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Excerpt 4

A series of pictures of this boy flashed in my mind: of his mother dropping him off at the Taco Bell, assuring him she’d be back to pick him up at the right time; of the boy shuffling through the aisles between the tables, his head down, filling the napkin dispensers, sweeping the floor, trying to maneuver the dustpan with his twisted wrists and disabled hands, while hurried, busy, “normal” people rushed by him toward the door. I pictured in my mind the vacant look on his face, almost as if he were blind, the result of his being brain-damaged. I also pictured in my mind, very clearly, the vacant look on the faces of the other people in the restaurant in regard to him – the look that keeps this young man and others like him from connecting with the “normal” world. Then I pictured Amy in those shoes. I realized she would never be able to get that culinary arts degree and work as a chef in New Orleans, as she had planned. Maybe, if she were lucky, she’d be able to bag groceries.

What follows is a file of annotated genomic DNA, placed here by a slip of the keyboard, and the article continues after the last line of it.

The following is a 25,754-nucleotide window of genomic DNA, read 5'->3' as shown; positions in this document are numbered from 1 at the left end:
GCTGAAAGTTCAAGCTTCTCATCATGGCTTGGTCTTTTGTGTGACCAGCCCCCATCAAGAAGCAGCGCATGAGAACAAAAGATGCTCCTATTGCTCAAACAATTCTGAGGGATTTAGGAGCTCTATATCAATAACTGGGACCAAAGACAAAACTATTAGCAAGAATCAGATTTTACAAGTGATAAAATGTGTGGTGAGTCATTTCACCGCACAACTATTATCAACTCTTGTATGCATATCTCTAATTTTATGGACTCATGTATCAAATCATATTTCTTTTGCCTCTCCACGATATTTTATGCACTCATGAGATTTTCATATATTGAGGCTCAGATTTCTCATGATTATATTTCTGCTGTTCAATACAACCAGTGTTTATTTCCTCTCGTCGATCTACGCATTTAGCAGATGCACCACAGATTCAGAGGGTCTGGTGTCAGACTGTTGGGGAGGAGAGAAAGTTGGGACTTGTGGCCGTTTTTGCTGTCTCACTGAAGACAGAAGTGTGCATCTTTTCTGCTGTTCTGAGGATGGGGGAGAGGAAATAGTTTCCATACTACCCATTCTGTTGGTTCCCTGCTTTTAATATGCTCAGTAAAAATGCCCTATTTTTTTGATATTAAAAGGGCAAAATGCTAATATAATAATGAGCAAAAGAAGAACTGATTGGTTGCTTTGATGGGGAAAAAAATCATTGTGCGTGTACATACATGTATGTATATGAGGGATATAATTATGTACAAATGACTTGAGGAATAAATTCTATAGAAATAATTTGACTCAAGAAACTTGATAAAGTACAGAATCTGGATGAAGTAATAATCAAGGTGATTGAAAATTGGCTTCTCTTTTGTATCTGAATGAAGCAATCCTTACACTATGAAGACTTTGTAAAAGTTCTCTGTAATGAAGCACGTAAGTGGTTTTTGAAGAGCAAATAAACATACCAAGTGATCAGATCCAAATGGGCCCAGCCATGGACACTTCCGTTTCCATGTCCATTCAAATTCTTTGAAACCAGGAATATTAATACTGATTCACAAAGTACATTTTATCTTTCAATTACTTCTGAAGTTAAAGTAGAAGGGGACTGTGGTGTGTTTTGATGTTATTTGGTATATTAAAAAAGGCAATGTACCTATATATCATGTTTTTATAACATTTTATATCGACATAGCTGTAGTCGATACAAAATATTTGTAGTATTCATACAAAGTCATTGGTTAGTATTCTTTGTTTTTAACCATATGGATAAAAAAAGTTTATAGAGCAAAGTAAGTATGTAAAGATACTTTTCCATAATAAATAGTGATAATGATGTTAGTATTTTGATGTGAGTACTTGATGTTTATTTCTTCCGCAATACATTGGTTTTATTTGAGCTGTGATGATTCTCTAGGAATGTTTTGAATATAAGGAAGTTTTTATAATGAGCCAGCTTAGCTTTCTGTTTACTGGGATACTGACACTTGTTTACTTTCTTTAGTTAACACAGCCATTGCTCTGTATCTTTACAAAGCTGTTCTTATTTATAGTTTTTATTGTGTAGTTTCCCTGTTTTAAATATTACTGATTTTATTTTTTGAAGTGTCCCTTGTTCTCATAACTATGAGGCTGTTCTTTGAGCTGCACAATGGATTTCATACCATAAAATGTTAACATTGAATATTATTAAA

Well, so what? As long as she’s happy. As long as she could cope with what had happened to her and find a way to be happy anyway. And I’d be there to help her do just that, to help her stay connected with the world.
She could live with that, couldn’t she?

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